From a fundamental perspective, Office Live encompasses a handful of simple principles. As noted previously, it is not about just software, and not just about services, but is rather about how they can interact together.
Too, up until the Live Era, some companies benefited from the interactions that can happen between client applications (such as the Microsoft Office products) and servers (like SharePoint Services). But many smaller businesses cannot afford server-based computing for a variety of reasons: The systems are too expensive, or so complex that they would require expertise that these companies do not possess. Because of this, many companies are simply missing out on the benefits of services they cannot use. But with Office Live, Microsoft can provide many of these benefits through centrally managed services that small businesses will simply consume, with no management overhead. "It's almost a democratization of that client-server paradigm, for the masses," Cetinok told me. "We can provide the same interaction, the same value, to very small businesses that might not be able to deploy server-based computing in their work locations.
Finally, the most important aspect of Office Live is the fidelity of data and information that is used via the service. For this reason, Microsoft will support a number of devices, multiple PCs, and multiple styles of clients. "It's up to the customer," Cetinok said. "Do you want to get to your data via a Web browser? Would you like to get to it via Excel? Do you want to take it offline? Or do you want to get to it through a .NET application? We believe it's all up to the customer."
To make this all possible, Microsoft is leveraging common communication methods such as Web services and bidirectional RSS feeds. And naturally, the company has a wide variety of software, including Office applications, P2P solutions like Groove and the recently acquired FolderShare service, and Internet services such as Windows Live. All of those components will be able to interact in different ways, creating an overall customer experience.
Understanding the first version of Office Live
There has been a bit of confusion about what Microsoft intends to offer via Office Live. The confusion, largely, concerns what the company will offer initially compared to its long-term vision of Internet-based business services. "Our initial services are aimed at the market which is currently most underserved by today's products and services," Cetinok told me. "We picked the target market very carefully, instead of going after markets that are already being addressed by Microsoft and others."
The initial version of Office Live targets small businesses in the United States with less than 10 employees. These companies will have broadband access, and have not invested in an onsite server. The service is optimized for businesses that exist in a single location and have no IT staff.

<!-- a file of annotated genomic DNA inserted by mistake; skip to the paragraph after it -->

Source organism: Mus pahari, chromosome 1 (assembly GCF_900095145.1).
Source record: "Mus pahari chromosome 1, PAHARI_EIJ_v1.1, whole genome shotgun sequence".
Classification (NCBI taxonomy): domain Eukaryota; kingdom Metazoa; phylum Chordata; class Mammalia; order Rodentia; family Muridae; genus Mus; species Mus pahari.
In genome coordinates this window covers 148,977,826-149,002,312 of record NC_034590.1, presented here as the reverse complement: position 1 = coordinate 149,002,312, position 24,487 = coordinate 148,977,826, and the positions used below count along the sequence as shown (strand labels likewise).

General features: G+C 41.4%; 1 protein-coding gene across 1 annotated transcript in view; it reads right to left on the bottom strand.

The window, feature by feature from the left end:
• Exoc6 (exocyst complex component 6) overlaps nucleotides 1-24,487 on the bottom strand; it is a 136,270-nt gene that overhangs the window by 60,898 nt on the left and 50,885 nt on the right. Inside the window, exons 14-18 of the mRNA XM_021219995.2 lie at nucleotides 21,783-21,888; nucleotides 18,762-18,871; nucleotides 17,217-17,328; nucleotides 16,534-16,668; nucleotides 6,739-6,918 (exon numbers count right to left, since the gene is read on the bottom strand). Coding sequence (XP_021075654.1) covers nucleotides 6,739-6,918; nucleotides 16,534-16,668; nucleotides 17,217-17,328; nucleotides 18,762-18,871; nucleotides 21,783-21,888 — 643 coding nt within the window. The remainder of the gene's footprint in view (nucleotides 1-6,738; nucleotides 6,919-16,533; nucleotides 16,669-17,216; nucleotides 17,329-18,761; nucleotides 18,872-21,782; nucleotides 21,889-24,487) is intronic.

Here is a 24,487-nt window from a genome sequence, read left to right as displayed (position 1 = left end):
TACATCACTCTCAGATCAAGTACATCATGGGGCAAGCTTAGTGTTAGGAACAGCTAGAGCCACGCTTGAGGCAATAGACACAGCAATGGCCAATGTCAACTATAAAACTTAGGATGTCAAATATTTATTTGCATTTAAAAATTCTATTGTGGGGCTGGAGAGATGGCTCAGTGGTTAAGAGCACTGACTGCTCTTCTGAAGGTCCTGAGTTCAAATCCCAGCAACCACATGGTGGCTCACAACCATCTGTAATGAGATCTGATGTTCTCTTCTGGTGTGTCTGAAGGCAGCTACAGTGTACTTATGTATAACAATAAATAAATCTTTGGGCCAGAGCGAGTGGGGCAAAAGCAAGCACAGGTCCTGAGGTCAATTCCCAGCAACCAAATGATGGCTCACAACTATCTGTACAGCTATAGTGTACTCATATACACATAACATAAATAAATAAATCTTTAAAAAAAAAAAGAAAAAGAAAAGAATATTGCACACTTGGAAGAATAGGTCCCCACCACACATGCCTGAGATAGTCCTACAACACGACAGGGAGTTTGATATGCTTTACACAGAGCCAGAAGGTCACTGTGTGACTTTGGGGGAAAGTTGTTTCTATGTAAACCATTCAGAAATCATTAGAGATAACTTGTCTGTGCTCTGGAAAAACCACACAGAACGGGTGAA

"Our goal is to address very pertinent pain points from which this group currently suffers," Cetinok said. "If a small business doesn't have an online presence now, they're invisible. So the first goal is to get them online. That's the basics." To this end, Microsoft will provide small businesses with a professional online presence, at no cost. Instead, this service will be advertising supported. "We will provide small businesses with a domain name, Web site, and company email accounts with their own domain name, for free," Cetinok said. "We believe that's the first step."
Let that sink in for a moment. Today, there are various solutions that offer a portion of these services--say, domain name acquisition and Web site hosting--but the fees are often extravagant. It's confusing for small businesses to figure out where to get the best deals of domain names, Web site hosting, and email hosting, and they often have to turn to different service providers to bring it all together. That can take a lot of time and effort.
But that's just the basics. Microsoft has far grander plans for Office Live, which Cetinok describes as an all-in-one solution for small businesses. The next step is overall business management. "We want to help them manage their businesses," Cetinok noted. To this end, Microsoft is offering over 20 business applications in five categories that will help customers automate daily business tasks.
Many Office Live services will come directly from investments Microsoft is making with Windows Live. "We're using the Windows Live email infrastructure and their instant messaging [IM] infrastructure," Cetinok said. "So all the innovation that happens over there, or through Office Live directly, will accrue immediately to Office Live customers." So when Office 12 comes along, and Windows SharePoint Services (WSS) is updated, then we'll upgrade our systems, and Office Live customers will immediately get the benefits of that newest platform version."